Is your all on the altar of sacrifice laid? / Your heart does the Spirit control? / You can only be blest, / And have peace and sweet rest, / As you yield Him your body and soul.
Is Your All on the Altar?
I tend to have an issue with the song above, because when I hear altar of sacrifice, I think of sacrificing lambs, birds, and cows on an altar dedicated to the Lord. However, if I actually sacrificed an animal on my church´s altar, I´m pretty sure that people would be upset. Something about blood in the sanctuary. In my mind, Christians don´t need animal sacrifices because Jesus is the ultimate sacrifice, so therefore, altars aren´t needed in churches. More specifically, that type of altar isn´t needed in churches.
The Nazarene church not only has an altar, but wants it to be used, specifically in prayer, as a dedicated area to kneel before God and humble yourself before Him. And I just keep thinking that I can pray anywhere in the world and in any position (since God will still hear me) OR thinking of sacrificing a little dove. So for my sanity in church services, I decided to research altars and hopefully alter my view that they´re pointless since you don´t sacrifice animals on them and nothing is stopping you from praying in other places.
What is an altar?
One type of Old Testament altar is the altar of sacrifice. In the Bible, an altar was a mound of earth or uncut stones that held sacrifices to God upon it. Exodus 20:24-25. Later, it was a temple table dedicated to sacrifice. God was not pleased when His people began to offer defective animals to Him. (Malachi 1:6-14). But Jesus paid the price for our sins and His blood is the permanent atonement. So this type of altar isn´t needed in the modern church.
Another type of Old Testament altar is an altar that is a sign between God and people. (Joshua 22:26).
Altars were built to remember an encounter with God, to express thanks,
and to worship. They can represent that we return to our commitments we
made to God, victories, and so much more. But these were altars that
were built, not just something that we mosey on over to and pray at.
Altars were supposed to cost the builder something (money to buy it,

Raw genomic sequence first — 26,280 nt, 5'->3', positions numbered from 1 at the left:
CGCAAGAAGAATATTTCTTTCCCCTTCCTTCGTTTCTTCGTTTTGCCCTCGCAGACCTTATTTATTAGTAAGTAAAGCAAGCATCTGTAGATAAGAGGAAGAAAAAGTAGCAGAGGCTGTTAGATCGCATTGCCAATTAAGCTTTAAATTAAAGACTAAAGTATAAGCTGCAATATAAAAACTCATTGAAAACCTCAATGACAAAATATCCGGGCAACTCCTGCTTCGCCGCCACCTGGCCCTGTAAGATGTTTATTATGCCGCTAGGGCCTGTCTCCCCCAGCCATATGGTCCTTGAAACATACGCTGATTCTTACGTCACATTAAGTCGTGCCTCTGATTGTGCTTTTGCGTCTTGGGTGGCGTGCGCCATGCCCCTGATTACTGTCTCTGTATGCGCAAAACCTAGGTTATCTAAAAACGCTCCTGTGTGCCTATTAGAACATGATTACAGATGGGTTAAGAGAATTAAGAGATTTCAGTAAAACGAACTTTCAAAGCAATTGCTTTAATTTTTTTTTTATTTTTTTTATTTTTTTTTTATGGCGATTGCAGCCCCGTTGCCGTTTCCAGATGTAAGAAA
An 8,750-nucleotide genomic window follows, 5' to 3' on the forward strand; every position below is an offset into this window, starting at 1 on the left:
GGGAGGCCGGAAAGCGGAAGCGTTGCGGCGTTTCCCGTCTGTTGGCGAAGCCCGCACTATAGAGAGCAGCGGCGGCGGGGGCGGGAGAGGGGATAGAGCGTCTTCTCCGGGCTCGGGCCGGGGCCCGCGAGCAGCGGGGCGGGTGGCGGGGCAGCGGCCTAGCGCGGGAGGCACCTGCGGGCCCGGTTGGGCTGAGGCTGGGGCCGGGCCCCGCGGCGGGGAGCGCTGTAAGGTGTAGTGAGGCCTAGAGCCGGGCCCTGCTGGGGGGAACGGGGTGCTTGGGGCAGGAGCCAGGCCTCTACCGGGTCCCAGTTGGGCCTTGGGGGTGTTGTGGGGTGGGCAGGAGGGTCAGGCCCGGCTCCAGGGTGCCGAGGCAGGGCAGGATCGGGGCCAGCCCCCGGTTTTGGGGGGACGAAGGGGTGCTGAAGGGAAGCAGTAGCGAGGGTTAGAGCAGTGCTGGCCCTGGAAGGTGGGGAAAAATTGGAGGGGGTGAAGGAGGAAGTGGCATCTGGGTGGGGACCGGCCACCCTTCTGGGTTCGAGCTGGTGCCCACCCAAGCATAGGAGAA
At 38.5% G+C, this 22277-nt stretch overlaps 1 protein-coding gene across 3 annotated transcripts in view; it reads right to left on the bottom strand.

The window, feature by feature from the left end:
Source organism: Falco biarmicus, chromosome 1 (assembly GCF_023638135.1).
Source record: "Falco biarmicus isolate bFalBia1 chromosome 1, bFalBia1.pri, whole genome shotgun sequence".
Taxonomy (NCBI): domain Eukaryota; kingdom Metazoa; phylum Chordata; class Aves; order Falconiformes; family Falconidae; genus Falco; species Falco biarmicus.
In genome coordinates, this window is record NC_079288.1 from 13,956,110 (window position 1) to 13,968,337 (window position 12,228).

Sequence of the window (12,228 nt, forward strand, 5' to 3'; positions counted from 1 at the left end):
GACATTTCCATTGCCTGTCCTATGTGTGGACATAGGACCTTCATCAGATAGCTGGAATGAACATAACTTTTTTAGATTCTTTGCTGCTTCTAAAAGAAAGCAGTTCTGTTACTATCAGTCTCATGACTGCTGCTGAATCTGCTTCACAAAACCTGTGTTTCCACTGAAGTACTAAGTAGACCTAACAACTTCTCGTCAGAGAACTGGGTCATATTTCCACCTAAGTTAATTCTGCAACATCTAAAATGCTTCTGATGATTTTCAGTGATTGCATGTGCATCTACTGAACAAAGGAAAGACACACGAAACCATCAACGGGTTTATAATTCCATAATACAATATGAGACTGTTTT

time and effort to build it). 1 Chronicles 21:22-26.
Another type of Old Testament altar is the altar of incense. Here, incense was burned for the Lord, symbolizing our prayers (Exodus 30:1-10). Psalm 141:2; Revelation 5:8 and 8:3-4 describe how our prayers can be an incense to God. This altar is described in Isaiah 6:6 and Revelation 8:3-4 as being in heaven.
In the modern world, the word ¨altar¨ can refer to the table that holds the articles of communion. Some churches have begun to call this the ¨communion table.¨ (see Church Architecture Definitions). Personally, I prefer the term ¨communion table;¨ it is more accurate in my mind. We don´t sacrifice animals on this table, nor do we burn incense.
But then there´s the concept of a ¨kneeling altar.¨ This altar isn´t mentioned in the Bible; it´s of American origin. This is the main altar that I have an issue with. If such a large emphasis is placed on the kneeling altar, do we become dependent upon it? Will we think that we can only pray to God there? I mean, people don´t *have* to pray at an altar to get saved, so why emphasize it so much? If I went to the altar to pray, when it didn´t hold special meaning to me, would I have gone to the altar to look holy or to be more holy? Here is a link for a sermon on altars (it´s a pdf). Sermon: Why Build Altars?
I started my research expecting to prove that the altar didn´t have a place in the modern church. I learned that I was partially right, but partially wrong. There is no need for an altar of sacrifice since Jesus. We don´t build our own altars ourselves, but the altar of incense? If prayers are incense, is an altar of prayer an altar of incense (and therefore a Biblical altar)? Maybe there still is a reason to mark gratitude, commitments, and prayers by coming to an altar.